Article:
From the Psalter:
We have heard with our ears, O God, our forefathers have told us,
the deeds you did in their days, in the days of old.
(From the Daily Office Lectionary – Psalm 44:1 (BCP Version) – July 22, 2013.)
I am often complimented on my knowledge of biblical history, especially the lesser known stories of the Old Testament. Some members of my parish tell me how much they enjoy it when I make an exegetical digression in a sermon to explain the background of some bit of text. Yesterday, a retired clergy colleague extended the compliment to “your seminary professors,” who, he was sure, did a much better job of teaching the Scriptures than had his own mentors.
Responsibility for what I know of the Bible (and I consider my depth of knowledge shallow and inadequate) cannot be laid at the feet of my seminary professors. As many know, I read for Holy Orders rather than attend seminary and obtain the typical three year Master of Divinity degree. After being ordained a deacon, I went to a seminary for one academic year, during which I took only a New Testament survey course and a Greek language course which used the Epistle of James as its principal text. No . . . what little knowledge of Scripture I have is not a result of a seminary education.
There is one person who can claim the credit, my grandfather Charles Edgar Funston, Jr. My grandfather was a Methodist layman who spent nearly fifty years teaching Sunday School to all age groups in his local parish. During the summers of my childhood, which my four cousins and I spent living with our grandparents, he drilled his grandchildren in bible study. We heard with our ears what our grandfather told us, the deeds God did in the days of old.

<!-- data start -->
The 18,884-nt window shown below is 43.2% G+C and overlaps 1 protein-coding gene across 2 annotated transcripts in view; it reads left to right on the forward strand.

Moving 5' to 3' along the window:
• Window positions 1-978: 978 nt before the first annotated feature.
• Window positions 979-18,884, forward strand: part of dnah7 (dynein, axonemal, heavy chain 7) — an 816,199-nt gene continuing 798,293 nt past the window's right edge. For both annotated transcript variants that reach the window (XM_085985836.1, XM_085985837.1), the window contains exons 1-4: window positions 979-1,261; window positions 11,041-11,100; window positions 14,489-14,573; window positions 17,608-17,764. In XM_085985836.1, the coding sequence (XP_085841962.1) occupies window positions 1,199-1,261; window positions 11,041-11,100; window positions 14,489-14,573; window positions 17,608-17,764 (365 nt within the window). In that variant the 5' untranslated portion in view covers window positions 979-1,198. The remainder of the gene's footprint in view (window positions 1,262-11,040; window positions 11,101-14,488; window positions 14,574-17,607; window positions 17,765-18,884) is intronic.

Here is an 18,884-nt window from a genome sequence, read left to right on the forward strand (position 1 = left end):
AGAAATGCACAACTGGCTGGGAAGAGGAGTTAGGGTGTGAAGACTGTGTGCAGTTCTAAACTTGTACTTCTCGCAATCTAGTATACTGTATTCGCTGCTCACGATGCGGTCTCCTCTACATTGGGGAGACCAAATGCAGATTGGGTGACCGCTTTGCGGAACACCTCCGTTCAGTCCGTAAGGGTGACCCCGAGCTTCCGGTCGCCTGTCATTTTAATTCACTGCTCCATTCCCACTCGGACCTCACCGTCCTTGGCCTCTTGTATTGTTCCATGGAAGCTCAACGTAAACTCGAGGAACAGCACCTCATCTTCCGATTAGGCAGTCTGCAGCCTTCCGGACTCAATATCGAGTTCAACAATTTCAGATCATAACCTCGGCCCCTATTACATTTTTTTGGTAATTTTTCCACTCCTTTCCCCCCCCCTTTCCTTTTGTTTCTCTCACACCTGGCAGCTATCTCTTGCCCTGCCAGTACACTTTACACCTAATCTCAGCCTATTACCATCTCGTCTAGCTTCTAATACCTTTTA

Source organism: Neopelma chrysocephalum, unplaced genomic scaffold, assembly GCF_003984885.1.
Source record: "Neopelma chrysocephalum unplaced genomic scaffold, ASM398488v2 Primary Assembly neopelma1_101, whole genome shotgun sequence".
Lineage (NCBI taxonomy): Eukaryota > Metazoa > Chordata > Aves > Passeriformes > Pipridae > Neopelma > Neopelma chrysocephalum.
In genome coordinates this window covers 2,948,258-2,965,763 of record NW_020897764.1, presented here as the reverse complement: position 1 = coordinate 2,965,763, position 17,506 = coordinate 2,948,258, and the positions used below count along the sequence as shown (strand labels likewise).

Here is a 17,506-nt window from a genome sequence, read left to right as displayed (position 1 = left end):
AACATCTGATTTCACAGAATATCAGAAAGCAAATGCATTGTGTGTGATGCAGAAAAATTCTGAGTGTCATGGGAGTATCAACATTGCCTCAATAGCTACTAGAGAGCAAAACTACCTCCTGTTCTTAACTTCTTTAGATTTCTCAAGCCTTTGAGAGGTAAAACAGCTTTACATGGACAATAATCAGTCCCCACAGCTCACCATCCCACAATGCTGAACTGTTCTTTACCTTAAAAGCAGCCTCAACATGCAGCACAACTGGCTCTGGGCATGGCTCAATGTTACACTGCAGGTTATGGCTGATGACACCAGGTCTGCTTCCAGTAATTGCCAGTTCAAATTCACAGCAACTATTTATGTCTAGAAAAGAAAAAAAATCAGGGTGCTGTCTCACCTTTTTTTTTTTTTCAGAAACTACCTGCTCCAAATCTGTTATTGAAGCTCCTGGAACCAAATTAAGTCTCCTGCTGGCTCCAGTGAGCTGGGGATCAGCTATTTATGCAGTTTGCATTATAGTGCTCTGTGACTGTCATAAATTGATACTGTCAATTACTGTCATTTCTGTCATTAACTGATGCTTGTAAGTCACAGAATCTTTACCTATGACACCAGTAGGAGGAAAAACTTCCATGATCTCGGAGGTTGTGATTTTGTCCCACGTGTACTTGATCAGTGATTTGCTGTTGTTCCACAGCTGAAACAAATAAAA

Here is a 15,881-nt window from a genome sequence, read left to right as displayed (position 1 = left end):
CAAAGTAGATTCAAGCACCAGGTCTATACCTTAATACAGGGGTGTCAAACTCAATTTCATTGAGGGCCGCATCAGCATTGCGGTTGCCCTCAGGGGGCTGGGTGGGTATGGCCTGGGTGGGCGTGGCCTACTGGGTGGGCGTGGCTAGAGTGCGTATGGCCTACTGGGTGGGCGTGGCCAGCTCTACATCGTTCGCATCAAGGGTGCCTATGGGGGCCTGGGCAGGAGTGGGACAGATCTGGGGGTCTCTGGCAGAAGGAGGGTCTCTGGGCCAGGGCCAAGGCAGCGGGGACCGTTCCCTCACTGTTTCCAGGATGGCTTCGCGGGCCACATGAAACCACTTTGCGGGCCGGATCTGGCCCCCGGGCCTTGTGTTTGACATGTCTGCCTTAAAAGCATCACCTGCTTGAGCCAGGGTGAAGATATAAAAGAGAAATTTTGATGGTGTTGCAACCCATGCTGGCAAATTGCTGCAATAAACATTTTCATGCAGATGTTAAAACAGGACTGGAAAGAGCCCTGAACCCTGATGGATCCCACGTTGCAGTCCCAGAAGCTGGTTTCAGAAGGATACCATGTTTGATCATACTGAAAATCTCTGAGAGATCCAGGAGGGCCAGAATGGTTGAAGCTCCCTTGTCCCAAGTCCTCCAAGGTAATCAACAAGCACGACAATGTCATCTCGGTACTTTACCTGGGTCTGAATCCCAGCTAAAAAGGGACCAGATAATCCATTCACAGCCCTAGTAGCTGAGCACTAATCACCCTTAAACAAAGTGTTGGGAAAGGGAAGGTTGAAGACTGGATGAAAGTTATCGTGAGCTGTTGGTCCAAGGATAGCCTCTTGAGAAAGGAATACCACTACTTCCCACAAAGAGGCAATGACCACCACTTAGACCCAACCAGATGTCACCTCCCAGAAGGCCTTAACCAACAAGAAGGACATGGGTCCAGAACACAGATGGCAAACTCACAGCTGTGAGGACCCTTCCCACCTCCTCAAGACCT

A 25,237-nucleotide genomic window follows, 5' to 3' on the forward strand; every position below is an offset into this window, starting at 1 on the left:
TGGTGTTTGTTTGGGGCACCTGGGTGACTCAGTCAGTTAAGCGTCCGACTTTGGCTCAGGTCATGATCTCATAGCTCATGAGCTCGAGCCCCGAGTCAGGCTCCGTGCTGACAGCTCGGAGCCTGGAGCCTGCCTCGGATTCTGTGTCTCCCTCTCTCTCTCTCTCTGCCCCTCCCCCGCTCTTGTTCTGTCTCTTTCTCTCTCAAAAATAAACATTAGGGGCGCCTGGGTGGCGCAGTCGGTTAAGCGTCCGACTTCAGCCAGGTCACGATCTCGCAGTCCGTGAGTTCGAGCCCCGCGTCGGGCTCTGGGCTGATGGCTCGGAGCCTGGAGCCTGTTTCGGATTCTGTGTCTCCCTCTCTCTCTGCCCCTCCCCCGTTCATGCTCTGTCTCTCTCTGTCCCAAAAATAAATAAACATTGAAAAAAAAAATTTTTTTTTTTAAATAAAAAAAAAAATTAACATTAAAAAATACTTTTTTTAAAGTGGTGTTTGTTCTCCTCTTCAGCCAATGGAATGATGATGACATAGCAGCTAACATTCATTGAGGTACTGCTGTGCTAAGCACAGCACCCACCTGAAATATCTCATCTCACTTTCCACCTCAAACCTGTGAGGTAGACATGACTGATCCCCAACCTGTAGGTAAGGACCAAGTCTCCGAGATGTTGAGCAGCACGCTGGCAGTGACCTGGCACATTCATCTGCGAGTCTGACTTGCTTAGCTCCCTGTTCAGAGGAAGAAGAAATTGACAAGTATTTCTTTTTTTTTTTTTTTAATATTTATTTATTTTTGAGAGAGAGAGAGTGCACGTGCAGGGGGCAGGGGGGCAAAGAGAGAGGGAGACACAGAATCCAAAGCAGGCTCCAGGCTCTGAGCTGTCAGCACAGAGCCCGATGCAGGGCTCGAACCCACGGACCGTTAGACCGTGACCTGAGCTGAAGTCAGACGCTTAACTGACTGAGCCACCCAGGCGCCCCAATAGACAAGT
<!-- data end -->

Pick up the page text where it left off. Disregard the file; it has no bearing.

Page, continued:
One ritual, in particular, which committed bible verses to memory during those summer sojourns in our grandparents’ home was grace at the evening meal. Each morning before he went to work and we went to do whatever chore or mischief was on our agenda, C.E. (as my grandfather was called) would give us each a verse to contemplate and memorize during the day, and he would tell us something of its context. At supper, he would call upon one of us to offer a grace which was to incorporate the verse; we were not simply to parrot back the Scripture, but to use it or paraphrase it in a thanksgiving prayer of our own creation. We never knew whom he might call upon, so all of us had to be prepared. If you weren’t, there was no penalty . . . except Granddad’s disappointment, and no one wanted to risk that!
I suspect that that sort of familial instruction in the Holy Scriptures was rare enough at that time, and that it is practically nonexistent in today’s world. Few folks in my generation, or our children’s and grandchildren’s cohorts, will have received biblical education in the church, let alone at the feet of a grandparent. I find that most congregations to whom I preach are, as a result, largely biblically illiterate. Reciting Psalm 44 today for most people will not be a statement of their personal reality, merely an historical curiosity out of the Hebrew past. That’s a tragedy, I think.
I’ve long forgotten the exact words of many (indeed, nearly all) of those verses of the King James Bible memorized during those childhood summers, but a general knowledge of the stories of Scripture remains. More importantly, my grandfather provided me with a foundation on which to build the structure of faith, a knowledge of the past from which to move into the future. Sometimes I wonder, how is the faith community to move into the future? How is it to transmit the faith if children do not hear with their ears, from their forebears, the deeds of God did in days of old? How are children do develop the same sort of foundation if they do not learn those stories? And how can they hear those tales if their parents and grandparents themselves don’t know them?
The church’s task of Christian formation and Christian education gets more and more difficult with each passing year, each passing generation, as fewer and fewer people know the stories of faith. Those who do know them have an enormous responsibility to become storytellers and pass them on, so that recitation of this psalm becomes a reflection of reality, not merely an historical, liturgical curiosity.
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Father Funston is the rector of St. Paul’s Episcopal Church, Medina, Ohio.